Few years ago I was imparting a self-defence class in a community centre for women (most of them were rape victims). I was talking about the importance of quickly neutralising the opponent to allow them to escape as soon as possible and/or ask for help depending on the circumstances.
In order to show a technique to keep a stranger at a certain distance and defend themselves from an attack, I asked a tinny woman to help me demonstrate the technique to the other students.
At first, she hesitated and timidly approached. She didn’t dare to look at me and kept her eyes all the time on the floor.
I had to ask her every time I gave her a new instruction to look at me to see how to do the movements.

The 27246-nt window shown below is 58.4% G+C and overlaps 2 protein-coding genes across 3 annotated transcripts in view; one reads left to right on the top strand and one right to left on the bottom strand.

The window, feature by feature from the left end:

And when I asked her to punch the training cushion so she could feel and measure the strength for the attack, I kept waiting to feel the punch on the cushion but nothing happened, I asked her to hit the cushion as hard as she could, but she barely touched it with her little fist.
Every movement she made was soft and full of fear and uncertainty.
I usually do not ask people to relive their bad experiences but this time I had to make an exception. I told her that one way to get rid of fear is by overcoming it with a more intense feeling and, that feeling is anger.
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